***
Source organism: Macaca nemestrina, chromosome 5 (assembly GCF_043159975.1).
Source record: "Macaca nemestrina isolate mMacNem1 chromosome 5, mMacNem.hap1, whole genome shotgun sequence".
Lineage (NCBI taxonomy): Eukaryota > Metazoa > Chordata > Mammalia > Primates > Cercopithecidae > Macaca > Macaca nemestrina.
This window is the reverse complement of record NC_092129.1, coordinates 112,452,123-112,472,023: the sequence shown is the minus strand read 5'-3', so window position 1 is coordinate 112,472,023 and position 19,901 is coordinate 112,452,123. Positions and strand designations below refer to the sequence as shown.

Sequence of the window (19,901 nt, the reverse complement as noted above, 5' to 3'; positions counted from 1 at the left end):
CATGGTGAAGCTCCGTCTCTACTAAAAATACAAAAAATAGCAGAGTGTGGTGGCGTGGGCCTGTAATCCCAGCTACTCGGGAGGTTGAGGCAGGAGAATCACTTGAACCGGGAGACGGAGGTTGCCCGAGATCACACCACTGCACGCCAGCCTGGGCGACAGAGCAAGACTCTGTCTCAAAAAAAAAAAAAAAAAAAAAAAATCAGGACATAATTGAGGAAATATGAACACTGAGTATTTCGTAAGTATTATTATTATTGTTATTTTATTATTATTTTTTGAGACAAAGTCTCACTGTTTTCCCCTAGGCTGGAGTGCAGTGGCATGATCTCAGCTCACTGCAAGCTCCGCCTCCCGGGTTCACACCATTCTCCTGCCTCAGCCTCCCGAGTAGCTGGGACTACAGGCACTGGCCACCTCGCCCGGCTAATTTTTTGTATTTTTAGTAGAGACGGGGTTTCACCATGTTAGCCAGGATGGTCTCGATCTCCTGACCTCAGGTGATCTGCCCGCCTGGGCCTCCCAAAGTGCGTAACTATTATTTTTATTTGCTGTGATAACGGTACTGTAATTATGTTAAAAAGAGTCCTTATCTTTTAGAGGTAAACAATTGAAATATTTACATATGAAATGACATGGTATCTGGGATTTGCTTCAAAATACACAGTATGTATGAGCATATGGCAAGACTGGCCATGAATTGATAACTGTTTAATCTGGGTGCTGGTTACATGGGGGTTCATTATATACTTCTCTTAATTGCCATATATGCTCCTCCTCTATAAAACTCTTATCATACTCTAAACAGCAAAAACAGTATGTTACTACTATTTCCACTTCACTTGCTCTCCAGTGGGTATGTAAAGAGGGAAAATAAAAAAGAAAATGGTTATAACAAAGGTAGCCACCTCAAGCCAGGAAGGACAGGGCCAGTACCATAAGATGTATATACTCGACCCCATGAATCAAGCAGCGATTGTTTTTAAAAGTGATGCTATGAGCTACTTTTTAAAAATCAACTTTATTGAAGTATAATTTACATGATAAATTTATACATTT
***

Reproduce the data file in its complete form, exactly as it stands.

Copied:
Source organism: Macaca nemestrina, chromosome 5 (assembly GCF_043159975.1).
Source record: "Macaca nemestrina isolate mMacNem1 chromosome 5, mMacNem.hap1, whole genome shotgun sequence".
Lineage (NCBI taxonomy): Eukaryota > Metazoa > Chordata > Mammalia > Primates > Cercopithecidae > Macaca > Macaca nemestrina.
This window is the reverse complement of record NC_092129.1, coordinates 112,452,123-112,472,023: the sequence shown is the minus strand read 5'-3', so window position 1 is coordinate 112,472,023 and position 19,901 is coordinate 112,452,123. Positions and strand designations below refer to the sequence as shown.

Sequence of the window (19,901 nt, the reverse complement as noted above, 5' to 3'; positions counted from 1 at the left end):
CATGGTGAAGCTCCGTCTCTACTAAAAATACAAAAAATAGCAGAGTGTGGTGGCGTGGGCCTGTAATCCCAGCTACTCGGGAGGTTGAGGCAGGAGAATCACTTGAACCGGGAGACGGAGGTTGCCCGAGATCACACCACTGCACGCCAGCCTGGGCGACAGAGCAAGACTCTGTCTCAAAAAAAAAAAAAAAAAAAAAAAATCAGGACATAATTGAGGAAATATGAACACTGAGTATTTCGTAAGTATTATTATTATTGTTATTTTATTATTATTTTTTGAGACAAAGTCTCACTGTTTTCCCCTAGGCTGGAGTGCAGTGGCATGATCTCAGCTCACTGCAAGCTCCGCCTCCCGGGTTCACACCATTCTCCTGCCTCAGCCTCCCGAGTAGCTGGGACTACAGGCACTGGCCACCTCGCCCGGCTAATTTTTTGTATTTTTAGTAGAGACGGGGTTTCACCATGTTAGCCAGGATGGTCTCGATCTCCTGACCTCAGGTGATCTGCCCGCCTGGGCCTCCCAAAGTGCGTAACTATTATTTTTATTTGCTGTGATAACGGTACTGTAATTATGTTAAAAAGAGTCCTTATCTTTTAGAGGTAAACAATTGAAATATTTACATATGAAATGACATGGTATCTGGGATTTGCTTCAAAATACACAGTATGTATGAGCATATGGCAAGACTGGCCATGAATTGATAACTGTTTAATCTGGGTGCTGGTTACATGGGGGTTCATTATATACTTCTCTTAATTGCCATATATGCTCCTCCTCTATAAAACTCTTATCATACTCTAAACAGCAAAAACAGTATGTTACTACTATTTCCACTTCACTTGCTCTCCAGTGGGTATGTAAAGAGGGAAAATAAAAAAGAAAATGGTTATAACAAAGGTAGCCACCTCAAGCCAGGAAGGACAGGGCCAGTACCATAAGATGTATATACTCGACCCCATGAATCAAGCAGCGATTGTTTTTAAAAGTGATGCTATGAGCTACTTTTTAAAAATCAACTTTATTGAAGTATAATTTACATGATAAATTTATACATTT